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One might think that a group of sane individuals charged with running the country would quickly agree that it’s best not to plunge their economy’s ship into a homemade iceberg. Unfortunately, the Republican Party doesn’t work that way. Apparently, plunging an economy into this self-made iceberg if you think it will make a Democratic president look bad is perfectly acceptable.
It needs to be reiterated (since it is often lost in the noise) that the debt ceiling hike has been presented as a debate between fiscal priorities – but that is not the case. It’s a vote that essentially says, ‘Okay Minister Yellen. They can borrow money to pay the bills.” Hardly any other country in the world thinks it makes sense to discuss whether it should pay for commitments already made.
Now you might be thinking: “That sounds like a tough deal for retirees, veterans, and the millions of Americans who send government checks monthly. It’s also unfortunate for the people and companies that invest in US bonds and Treasury bills.” You might also ask: “Why should Canadians care?!”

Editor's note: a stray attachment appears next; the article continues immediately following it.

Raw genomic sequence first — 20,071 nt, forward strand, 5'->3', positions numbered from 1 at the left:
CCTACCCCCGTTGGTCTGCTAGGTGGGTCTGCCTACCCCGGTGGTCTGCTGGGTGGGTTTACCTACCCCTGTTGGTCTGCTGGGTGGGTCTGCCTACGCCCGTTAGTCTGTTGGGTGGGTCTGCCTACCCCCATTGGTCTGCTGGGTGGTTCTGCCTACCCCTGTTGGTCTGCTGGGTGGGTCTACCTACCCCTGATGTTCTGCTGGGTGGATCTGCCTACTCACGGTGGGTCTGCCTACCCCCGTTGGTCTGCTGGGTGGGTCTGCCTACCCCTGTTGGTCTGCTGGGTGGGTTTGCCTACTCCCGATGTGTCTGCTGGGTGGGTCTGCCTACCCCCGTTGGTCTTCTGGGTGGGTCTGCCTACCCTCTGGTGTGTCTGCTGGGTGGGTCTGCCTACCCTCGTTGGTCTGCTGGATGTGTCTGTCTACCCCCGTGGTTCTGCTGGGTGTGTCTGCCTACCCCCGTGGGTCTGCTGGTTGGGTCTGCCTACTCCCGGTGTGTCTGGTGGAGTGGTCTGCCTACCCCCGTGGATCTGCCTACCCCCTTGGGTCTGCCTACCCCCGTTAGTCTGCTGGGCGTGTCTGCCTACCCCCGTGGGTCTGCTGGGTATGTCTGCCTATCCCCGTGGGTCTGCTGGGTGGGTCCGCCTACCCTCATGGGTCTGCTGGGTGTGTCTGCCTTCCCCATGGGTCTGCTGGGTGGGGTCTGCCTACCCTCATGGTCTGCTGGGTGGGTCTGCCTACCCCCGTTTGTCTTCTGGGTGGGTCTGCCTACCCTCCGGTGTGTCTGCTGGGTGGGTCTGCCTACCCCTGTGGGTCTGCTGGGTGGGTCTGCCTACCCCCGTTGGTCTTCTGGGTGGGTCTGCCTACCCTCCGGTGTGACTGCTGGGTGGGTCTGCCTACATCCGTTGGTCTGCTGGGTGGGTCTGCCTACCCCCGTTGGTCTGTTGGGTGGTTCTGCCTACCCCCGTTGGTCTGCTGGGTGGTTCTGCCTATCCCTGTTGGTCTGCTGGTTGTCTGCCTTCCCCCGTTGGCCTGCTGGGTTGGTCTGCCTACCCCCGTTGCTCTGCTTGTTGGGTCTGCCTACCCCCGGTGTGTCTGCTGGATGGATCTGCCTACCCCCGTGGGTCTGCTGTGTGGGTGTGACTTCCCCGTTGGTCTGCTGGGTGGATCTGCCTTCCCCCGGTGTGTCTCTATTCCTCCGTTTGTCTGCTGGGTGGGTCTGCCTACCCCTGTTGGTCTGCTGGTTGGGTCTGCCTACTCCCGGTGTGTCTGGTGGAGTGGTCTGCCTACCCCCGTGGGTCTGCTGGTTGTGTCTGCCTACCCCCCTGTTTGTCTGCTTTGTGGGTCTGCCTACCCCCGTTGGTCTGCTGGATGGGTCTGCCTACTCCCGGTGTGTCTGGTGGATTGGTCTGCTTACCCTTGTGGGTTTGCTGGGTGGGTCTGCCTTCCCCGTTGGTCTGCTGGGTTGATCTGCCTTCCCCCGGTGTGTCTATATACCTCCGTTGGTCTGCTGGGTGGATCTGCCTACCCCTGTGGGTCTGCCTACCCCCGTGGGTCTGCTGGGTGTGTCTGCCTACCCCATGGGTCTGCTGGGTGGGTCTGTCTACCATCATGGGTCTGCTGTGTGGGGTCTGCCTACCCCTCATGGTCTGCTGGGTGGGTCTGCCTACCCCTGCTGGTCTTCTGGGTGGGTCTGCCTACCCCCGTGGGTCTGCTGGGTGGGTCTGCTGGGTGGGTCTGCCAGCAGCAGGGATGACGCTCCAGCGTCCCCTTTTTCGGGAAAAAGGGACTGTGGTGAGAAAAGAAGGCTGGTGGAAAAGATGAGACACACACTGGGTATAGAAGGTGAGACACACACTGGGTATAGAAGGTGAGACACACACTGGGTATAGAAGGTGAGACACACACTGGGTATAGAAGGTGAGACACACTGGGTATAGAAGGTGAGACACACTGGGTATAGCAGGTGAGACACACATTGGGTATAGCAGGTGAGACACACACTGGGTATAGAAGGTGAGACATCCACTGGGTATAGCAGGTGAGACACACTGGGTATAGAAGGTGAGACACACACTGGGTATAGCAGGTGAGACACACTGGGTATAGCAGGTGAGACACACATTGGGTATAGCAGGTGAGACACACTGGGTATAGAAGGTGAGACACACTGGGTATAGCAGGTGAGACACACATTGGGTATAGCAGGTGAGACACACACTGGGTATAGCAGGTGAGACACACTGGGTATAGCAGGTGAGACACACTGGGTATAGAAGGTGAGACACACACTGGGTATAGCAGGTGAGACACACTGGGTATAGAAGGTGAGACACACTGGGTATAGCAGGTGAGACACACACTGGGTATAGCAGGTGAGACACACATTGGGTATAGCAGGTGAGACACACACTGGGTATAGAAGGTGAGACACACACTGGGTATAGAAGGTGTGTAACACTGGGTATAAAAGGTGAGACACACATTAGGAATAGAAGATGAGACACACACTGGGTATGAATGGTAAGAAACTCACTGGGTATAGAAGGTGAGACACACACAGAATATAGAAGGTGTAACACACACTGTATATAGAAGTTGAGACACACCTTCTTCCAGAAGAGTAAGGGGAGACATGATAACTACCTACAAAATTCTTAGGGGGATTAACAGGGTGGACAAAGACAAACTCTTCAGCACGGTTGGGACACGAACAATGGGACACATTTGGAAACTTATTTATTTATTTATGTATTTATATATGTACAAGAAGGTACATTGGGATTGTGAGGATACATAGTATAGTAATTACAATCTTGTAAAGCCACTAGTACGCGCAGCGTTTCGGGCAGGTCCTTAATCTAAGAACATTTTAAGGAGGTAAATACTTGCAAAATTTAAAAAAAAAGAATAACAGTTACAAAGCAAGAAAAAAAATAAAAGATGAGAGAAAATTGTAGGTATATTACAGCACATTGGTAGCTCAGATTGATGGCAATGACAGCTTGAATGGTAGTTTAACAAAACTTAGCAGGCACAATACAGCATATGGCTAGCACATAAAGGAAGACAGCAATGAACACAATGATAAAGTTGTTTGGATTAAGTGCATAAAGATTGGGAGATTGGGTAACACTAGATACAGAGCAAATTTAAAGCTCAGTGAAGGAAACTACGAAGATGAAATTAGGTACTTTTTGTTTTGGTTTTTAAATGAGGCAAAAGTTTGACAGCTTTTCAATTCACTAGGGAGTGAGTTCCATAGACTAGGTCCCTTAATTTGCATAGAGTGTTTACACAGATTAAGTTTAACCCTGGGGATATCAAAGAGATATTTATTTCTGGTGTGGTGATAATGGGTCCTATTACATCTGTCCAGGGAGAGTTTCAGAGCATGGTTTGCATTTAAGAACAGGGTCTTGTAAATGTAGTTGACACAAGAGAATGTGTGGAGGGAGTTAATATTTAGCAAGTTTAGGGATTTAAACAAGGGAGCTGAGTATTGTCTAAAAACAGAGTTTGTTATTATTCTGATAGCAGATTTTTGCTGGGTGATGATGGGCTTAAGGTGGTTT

It turns out that the US government’s refusal to pay its bills is likely to shake the belief that you’re lending money to a government because the world relies on American debt as a “store of value” for individuals and companies (bonds and… Treasury bills as safe investments). or the deal should be classified as “low risk”.
This could lead to higher interest rates (on both investments and loans), a fundamental reassessment of investment risk, a loss of confidence in the US on the world stage, and basically complete economic chaos. It is estimated that if the debt ceiling were hit and there was no deal ensuring the US debt was paid off, US stock markets (which account for more than half of the money invested in global stock markets) would plummet by 45% become.
So, should you care?
If the US debt defaults, millions of people will lose their jobs, the value of your portfolio could be halved, and there is a strong possibility that the global economy would collapse completely in an event like the Great Depression.
The good news is that the debt ceiling has been raised multiple times, and most of those times have happened under a Republican president. Recent reports from Washington indicate that an agreement is becoming increasingly likely. Thankfully, America has never failed to pay off its debts. As we went to press on Friday morning, markets were broadly higher early Friday after Reuters reported that President Joe Biden and Speaker Kevin McCarthy appeared close to a two-year deal raising the ceiling and cap on most spending.